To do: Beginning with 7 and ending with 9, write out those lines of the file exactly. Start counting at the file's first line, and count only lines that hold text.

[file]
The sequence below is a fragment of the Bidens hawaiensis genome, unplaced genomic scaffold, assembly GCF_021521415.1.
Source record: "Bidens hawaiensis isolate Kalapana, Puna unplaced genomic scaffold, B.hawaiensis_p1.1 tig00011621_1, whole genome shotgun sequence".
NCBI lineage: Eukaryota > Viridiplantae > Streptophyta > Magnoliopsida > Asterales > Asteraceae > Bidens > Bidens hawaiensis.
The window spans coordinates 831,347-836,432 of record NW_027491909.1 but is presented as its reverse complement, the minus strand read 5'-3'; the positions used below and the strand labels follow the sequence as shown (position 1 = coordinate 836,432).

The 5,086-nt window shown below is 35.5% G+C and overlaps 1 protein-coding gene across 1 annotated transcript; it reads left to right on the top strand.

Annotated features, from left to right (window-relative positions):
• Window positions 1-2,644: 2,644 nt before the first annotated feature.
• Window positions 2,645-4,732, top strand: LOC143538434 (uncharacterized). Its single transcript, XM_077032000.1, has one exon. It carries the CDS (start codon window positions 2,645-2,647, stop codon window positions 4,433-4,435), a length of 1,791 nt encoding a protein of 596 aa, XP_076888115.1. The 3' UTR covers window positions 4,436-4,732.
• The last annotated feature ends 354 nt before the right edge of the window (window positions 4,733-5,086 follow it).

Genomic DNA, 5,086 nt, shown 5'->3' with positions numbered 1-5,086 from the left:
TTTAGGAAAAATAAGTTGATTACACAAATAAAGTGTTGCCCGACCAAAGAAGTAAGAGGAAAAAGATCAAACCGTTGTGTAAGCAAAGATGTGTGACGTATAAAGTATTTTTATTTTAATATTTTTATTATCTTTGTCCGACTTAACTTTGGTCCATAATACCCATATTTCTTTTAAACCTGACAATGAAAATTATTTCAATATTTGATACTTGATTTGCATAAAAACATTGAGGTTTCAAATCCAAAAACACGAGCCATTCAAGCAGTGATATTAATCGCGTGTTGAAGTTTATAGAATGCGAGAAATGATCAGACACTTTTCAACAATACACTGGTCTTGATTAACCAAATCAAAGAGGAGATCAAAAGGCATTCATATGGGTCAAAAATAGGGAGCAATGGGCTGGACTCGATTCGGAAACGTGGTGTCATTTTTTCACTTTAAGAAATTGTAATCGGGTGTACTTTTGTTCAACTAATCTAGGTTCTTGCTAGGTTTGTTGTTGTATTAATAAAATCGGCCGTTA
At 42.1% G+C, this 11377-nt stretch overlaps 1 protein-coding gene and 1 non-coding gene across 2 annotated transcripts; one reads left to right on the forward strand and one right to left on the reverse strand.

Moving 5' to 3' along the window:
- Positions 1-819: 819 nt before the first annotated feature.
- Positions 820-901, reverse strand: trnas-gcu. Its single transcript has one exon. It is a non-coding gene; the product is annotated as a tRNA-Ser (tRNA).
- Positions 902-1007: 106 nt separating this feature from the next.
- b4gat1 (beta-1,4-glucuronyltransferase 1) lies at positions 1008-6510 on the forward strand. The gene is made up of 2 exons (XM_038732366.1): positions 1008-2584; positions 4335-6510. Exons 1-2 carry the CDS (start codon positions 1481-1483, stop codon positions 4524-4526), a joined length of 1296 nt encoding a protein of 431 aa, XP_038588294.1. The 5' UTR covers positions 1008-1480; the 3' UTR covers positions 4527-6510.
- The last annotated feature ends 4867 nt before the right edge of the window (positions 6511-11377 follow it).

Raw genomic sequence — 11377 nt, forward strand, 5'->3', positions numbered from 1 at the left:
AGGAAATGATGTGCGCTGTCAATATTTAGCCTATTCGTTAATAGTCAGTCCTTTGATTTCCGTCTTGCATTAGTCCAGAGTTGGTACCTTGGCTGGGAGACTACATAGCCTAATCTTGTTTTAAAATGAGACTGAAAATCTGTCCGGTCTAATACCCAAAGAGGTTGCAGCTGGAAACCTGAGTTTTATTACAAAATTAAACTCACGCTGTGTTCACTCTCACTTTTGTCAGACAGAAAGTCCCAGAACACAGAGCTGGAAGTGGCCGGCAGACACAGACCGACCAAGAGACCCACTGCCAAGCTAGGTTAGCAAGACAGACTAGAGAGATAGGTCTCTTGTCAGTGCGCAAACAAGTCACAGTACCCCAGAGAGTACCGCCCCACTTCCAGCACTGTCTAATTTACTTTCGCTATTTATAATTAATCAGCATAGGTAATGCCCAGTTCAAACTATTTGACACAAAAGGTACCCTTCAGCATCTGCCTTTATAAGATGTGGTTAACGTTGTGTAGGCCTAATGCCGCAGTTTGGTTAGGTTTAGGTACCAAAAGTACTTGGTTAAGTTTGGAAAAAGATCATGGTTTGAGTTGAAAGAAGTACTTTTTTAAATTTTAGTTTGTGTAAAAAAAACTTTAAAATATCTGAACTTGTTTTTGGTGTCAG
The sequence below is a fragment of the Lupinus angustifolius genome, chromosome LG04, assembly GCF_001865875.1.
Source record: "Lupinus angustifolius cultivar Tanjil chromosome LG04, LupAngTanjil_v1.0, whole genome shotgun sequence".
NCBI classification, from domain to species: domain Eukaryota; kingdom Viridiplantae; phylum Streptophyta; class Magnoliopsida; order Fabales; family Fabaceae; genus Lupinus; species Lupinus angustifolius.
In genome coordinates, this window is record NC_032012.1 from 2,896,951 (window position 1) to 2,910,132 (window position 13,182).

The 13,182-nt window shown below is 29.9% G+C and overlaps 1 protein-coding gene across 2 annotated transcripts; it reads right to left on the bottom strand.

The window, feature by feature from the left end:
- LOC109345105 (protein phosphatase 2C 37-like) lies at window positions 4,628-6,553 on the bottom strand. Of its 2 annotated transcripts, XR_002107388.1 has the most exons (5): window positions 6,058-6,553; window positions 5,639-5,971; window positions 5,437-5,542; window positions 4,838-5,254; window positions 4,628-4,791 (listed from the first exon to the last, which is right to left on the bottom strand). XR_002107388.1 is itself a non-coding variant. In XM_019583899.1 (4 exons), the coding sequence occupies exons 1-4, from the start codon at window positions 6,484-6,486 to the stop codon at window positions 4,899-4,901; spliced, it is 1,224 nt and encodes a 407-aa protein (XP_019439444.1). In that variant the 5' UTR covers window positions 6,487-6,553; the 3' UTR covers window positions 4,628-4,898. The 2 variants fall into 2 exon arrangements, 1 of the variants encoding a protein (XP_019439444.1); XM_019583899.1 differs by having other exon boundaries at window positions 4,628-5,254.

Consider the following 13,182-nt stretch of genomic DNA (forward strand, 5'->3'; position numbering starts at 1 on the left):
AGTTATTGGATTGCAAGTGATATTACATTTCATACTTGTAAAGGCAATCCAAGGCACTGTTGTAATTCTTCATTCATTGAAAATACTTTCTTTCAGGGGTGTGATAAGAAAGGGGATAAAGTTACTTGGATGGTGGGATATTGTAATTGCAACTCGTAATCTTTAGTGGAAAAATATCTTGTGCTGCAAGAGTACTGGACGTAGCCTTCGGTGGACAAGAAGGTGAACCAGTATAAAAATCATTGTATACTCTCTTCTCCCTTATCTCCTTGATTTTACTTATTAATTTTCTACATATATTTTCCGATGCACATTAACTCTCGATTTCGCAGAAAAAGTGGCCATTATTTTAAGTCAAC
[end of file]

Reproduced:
• Window positions 1-2,644: 2,644 nt before the first annotated feature.
• Window positions 2,645-4,732, top strand: LOC143538434 (uncharacterized). Its single transcript, XM_077032000.1, has one exon. It carries the CDS (start codon window positions 2,645-2,647, stop codon window positions 4,433-4,435), a length of 1,791 nt encoding a protein of 596 aa, XP_076888115.1. The 3' UTR covers window positions 4,436-4,732.
• The last annotated feature ends 354 nt before the right edge of the window (window positions 4,733-5,086 follow it).